Hi Tony, Good to hear from you today and thanks for the material from the “forum” re the Leopard ray incident. Somewhere I have a faded cutting from the Fiji Times which I will dig out and forward if anyone is interested.
In essence, the story as related by Sup Southwick, Big Snoz and Carl Bay is correct, but I feel I can fill in some of the detail, background and provide answers to some of the scurrilous questions posed by others.
I recall Sup being towed past me, at about 30 knots by the ray, face mask down around his neck and clearly, even underwater, politely requesting assistance. I think it was me that sunk the second spear (into the ray, that is) and went for another Nasilai sleigh ride before my slide pulled off the end of the spear.
Snoz arrived, whacked in another spear so I left them wrestling the beastie and went back to the boat to reload, because, as related elsewhere, the local denizens were most interested in the proceedings. When I got back to them, they were thrashing around on top of the reef in chest deep water. It was about that time that I heard Sup utter the bit about “Golly, Gosh, and Darn”.
What he failed to mention was that he also said words to the effect “You procreating person of indiscriminate parentage – you’ve speared me!” (You’ve no idea how pleased I was to read that he thought it was Snoz. To this day, I always thought he was talking to me.)
I’m sure it was Snoz that had to go and bring the boat as he was the only one who could start it – a complicated procedure involving the use of a large shifting spanner, screwdriver, fencing wire and a spear gun rubber, all the while uttering a strange incantation known only to him.
Whatever the case, we dragged Sup into the boat, cut the spear gun lines which were hopelessly entangled (there was some argument and reluctance to do this due to the cost of replacement) and headed off for home.
True, there were three holes in his back, two with what looked like little black stubs sticking out. I couldn’t budge them by hand so the trusty (and rusty) pliers were applied. Eyeballs nearly popped when six inches of barbed spikes emerged.
True, the boat was overloaded and Snoz and I had earnest discussion as to how to lighten the load. Of the two options, the value of the catch was outweighed by the potential difficulties in explaining Sup’s absence, so the catch was thrown overboard.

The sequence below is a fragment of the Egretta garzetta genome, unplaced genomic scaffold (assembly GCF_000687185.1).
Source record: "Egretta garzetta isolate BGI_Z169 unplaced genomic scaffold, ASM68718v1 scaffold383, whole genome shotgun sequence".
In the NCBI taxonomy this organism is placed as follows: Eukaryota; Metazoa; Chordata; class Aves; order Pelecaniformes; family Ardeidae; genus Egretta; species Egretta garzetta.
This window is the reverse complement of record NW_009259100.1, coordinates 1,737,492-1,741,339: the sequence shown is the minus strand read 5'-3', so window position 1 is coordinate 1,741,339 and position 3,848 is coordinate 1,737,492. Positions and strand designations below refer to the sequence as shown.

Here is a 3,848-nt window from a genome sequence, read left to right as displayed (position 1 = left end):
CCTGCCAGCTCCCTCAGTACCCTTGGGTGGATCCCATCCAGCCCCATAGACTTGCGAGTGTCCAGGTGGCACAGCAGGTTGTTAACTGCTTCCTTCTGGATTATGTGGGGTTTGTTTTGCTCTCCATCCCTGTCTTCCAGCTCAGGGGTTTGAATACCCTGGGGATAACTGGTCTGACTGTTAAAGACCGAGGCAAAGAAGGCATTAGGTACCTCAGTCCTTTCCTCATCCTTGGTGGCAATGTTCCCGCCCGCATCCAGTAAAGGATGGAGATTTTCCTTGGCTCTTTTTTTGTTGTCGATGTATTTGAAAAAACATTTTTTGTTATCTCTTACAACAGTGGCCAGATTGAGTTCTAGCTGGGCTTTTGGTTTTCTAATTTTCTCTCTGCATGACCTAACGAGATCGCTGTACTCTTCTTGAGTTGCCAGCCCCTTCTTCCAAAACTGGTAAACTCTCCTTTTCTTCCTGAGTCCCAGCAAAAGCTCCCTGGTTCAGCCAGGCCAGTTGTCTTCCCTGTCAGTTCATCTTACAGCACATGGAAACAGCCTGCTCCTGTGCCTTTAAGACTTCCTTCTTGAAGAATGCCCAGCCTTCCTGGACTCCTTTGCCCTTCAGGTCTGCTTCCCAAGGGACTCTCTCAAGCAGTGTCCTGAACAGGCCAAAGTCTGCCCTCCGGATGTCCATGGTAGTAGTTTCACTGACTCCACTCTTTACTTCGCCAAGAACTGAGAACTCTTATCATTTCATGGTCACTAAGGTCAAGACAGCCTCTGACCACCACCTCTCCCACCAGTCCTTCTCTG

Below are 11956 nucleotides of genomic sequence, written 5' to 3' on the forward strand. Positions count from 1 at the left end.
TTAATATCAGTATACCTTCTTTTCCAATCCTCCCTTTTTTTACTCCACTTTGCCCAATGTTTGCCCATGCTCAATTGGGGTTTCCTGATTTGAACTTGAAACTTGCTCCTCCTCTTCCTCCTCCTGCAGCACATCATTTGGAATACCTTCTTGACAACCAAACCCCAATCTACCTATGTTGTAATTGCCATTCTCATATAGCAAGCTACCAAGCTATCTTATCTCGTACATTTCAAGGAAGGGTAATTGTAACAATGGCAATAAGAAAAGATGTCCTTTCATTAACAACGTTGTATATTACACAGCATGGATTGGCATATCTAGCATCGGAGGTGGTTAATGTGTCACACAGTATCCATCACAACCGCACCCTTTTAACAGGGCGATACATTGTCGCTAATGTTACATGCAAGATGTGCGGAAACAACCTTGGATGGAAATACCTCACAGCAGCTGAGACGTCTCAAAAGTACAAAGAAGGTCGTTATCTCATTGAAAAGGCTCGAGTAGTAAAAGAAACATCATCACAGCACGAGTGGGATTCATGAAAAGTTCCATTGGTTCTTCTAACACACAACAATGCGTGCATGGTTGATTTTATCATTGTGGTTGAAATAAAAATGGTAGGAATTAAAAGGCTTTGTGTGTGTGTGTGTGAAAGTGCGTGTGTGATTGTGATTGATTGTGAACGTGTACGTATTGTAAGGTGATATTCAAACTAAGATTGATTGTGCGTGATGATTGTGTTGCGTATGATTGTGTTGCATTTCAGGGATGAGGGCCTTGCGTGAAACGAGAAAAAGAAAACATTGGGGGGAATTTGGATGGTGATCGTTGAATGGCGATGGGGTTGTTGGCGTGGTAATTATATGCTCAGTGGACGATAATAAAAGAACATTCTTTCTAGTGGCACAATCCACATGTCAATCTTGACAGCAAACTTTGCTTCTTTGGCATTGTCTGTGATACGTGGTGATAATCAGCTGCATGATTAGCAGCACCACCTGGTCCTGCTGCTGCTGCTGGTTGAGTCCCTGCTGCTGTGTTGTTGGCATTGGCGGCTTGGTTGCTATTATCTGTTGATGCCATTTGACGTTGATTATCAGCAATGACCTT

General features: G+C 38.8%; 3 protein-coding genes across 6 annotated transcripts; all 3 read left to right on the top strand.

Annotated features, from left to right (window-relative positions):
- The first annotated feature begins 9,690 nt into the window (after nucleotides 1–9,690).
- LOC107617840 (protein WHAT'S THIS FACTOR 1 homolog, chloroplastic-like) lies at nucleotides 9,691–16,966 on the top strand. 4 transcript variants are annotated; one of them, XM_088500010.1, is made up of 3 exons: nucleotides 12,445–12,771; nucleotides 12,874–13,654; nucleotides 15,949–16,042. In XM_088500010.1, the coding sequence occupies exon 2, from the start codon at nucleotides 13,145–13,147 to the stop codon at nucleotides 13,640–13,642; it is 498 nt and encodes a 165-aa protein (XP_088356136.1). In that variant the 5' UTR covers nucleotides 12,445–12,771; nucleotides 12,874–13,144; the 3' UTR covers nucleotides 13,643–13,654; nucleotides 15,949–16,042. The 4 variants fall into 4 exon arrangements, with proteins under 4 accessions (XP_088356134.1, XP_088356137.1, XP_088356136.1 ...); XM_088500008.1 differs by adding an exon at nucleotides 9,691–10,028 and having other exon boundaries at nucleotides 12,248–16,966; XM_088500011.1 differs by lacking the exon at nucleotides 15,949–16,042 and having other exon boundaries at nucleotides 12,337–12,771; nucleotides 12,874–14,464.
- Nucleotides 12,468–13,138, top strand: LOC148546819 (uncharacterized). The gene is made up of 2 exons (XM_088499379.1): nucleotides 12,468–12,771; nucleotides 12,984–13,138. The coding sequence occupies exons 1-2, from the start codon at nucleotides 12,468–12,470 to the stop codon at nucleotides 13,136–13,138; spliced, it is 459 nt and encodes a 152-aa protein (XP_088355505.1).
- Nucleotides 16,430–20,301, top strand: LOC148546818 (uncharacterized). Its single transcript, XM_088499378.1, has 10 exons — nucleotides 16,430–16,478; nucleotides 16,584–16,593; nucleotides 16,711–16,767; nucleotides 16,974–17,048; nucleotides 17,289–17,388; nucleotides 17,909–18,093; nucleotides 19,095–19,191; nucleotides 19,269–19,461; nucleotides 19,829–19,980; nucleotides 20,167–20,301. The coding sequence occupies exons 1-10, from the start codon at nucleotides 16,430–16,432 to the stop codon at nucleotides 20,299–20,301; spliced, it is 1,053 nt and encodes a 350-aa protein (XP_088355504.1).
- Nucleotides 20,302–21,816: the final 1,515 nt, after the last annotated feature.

After a while, Sup started complaining of some pain and there was some discussion re knocking him out. The use of fists was discarded on the basis that skinned knuckles could lead to awkward questions at a possible Coronial inquest. The use of the large shifter and then throwing it overboard was abandoned for the reason that it may be required to restart the motor. The use of a rum bottle, had there been one aboard, could not be considered in case the bottle broke and the contents were lost.
Once in the river, it was apparent that we still lacked pace, so further discussion about lightening the load. My suggestion that Snoz being the heaviest, should get out, was over-ruled using captain’s prerogative. Sup wasn’t keen to get out so yours truly was dumped. At the time, I said that if we’d had a bottle of rum, I’d like it to help with the mossies and sandflies. Snoz said that if we had a bottle of rum on board, he would have to keep it in case the motor got dunked and rum was the best thing for cleaning and drying sparkplugs. (No CRC in those days).
It gets very lonely climbing up a mangrove tree, watching the tide coming up, with no Bure for shelter and no one – I stress no one – but sand flies for company.
After some hours, just when I was thinking that Snoz had knocked off the bottle of rum (if we’d had a bottle of rum on board) and got lost, he came steaming around the corner, a bit like the African Queen, and retrieved me.
Someone asked the question how the Vuniwai handled the situation. I think it was with some difficulty. I have it on good authority that when Snoz arrived and spoke with a nurse, he got his consonants confused and whilst meaning to say that his mate had been hit by a “Big Cai”, actually said “my mate’s been hit by a big Kai” (type of fish). (Not sure of my spelling). Anyway, much hilarity!
I further have it on good authority that after the laughter stopped; the response was “We’ve heard of this man. He’s had plenty of those before, so why the problem now?”
Another question was “why shoot something like that with no value?”
I’m sure Snoz told me that when you get a bit old and reflexes are slow, you need a slow moving target, at least eight foot wide, to have at least a fifty fifty chance of scoring a hit!
Hope the foregoing adds some credence to the stories and helps dispel some of the unfounded rumours associated with it.
I will be happy to talk with anyone with further questions or just to catch up with old mates.